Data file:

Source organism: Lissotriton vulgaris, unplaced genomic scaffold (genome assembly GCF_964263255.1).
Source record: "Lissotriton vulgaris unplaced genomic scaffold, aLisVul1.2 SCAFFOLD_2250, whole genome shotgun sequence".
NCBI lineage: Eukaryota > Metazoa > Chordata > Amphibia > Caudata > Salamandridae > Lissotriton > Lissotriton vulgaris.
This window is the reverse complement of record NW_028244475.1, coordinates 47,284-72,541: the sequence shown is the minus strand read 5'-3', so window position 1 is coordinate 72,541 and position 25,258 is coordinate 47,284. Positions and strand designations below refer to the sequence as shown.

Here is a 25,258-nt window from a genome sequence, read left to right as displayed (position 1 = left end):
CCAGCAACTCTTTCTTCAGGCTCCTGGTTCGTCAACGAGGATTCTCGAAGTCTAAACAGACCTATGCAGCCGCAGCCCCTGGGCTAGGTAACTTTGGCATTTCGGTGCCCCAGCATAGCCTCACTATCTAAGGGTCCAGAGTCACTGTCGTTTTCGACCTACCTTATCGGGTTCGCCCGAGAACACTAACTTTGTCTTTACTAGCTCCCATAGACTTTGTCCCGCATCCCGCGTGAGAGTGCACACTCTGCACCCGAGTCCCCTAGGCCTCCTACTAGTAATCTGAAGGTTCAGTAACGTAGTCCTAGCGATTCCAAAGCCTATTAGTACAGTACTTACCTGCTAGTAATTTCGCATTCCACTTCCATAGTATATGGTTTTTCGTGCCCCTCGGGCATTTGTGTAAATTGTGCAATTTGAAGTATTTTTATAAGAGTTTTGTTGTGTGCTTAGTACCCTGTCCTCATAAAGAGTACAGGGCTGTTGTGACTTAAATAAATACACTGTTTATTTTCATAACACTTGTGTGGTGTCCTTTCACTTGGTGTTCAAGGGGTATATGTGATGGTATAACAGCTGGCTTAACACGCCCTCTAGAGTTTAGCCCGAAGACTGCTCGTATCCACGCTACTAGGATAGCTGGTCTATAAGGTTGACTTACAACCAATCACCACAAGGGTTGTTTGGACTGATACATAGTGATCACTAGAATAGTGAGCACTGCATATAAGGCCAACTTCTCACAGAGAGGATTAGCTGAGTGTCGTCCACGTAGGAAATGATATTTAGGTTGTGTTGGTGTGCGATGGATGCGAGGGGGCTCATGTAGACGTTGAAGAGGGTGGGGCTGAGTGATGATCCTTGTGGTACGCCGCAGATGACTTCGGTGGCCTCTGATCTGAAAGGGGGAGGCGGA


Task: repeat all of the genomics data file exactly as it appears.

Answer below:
Source organism: Lissotriton vulgaris, unplaced genomic scaffold (genome assembly GCF_964263255.1).
Source record: "Lissotriton vulgaris unplaced genomic scaffold, aLisVul1.2 SCAFFOLD_2250, whole genome shotgun sequence".
NCBI lineage: Eukaryota > Metazoa > Chordata > Amphibia > Caudata > Salamandridae > Lissotriton > Lissotriton vulgaris.
This window is the reverse complement of record NW_028244475.1, coordinates 47,284-72,541: the sequence shown is the minus strand read 5'-3', so window position 1 is coordinate 72,541 and position 25,258 is coordinate 47,284. Positions and strand designations below refer to the sequence as shown.

Here is a 25,258-nt window from a genome sequence, read left to right as displayed (position 1 = left end):
CCAGCAACTCTTTCTTCAGGCTCCTGGTTCGTCAACGAGGATTCTCGAAGTCTAAACAGACCTATGCAGCCGCAGCCCCTGGGCTAGGTAACTTTGGCATTTCGGTGCCCCAGCATAGCCTCACTATCTAAGGGTCCAGAGTCACTGTCGTTTTCGACCTACCTTATCGGGTTCGCCCGAGAACACTAACTTTGTCTTTACTAGCTCCCATAGACTTTGTCCCGCATCCCGCGTGAGAGTGCACACTCTGCACCCGAGTCCCCTAGGCCTCCTACTAGTAATCTGAAGGTTCAGTAACGTAGTCCTAGCGATTCCAAAGCCTATTAGTACAGTACTTACCTGCTAGTAATTTCGCATTCCACTTCCATAGTATATGGTTTTTCGTGCCCCTCGGGCATTTGTGTAAATTGTGCAATTTGAAGTATTTTTATAAGAGTTTTGTTGTGTGCTTAGTACCCTGTCCTCATAAAGAGTACAGGGCTGTTGTGACTTAAATAAATACACTGTTTATTTTCATAACACTTGTGTGGTGTCCTTTCACTTGGTGTTCAAGGGGTATATGTGATGGTATAACAGCTGGCTTAACACGCCCTCTAGAGTTTAGCCCGAAGACTGCTCGTATCCACGCTACTAGGATAGCTGGTCTATAAGGTTGACTTACAACCAATCACCACAAGGGTTGTTTGGACTGATACATAGTGATCACTAGAATAGTGAGCACTGCATATAAGGCCAACTTCTCACAGAGAGGATTAGCTGAGTGTCGTCCACGTAGGAAATGATATTTAGGTTGTGTTGGTGTGCGATGGATGCGAGGGGGCTCATGTAGACGTTGAAGAGGGTGGGGCTGAGTGATGATCCTTGTGGTACGCCGCAGATGACTTCGGTGGCCTCTGATCTGAAAGGGGGAGGCGGA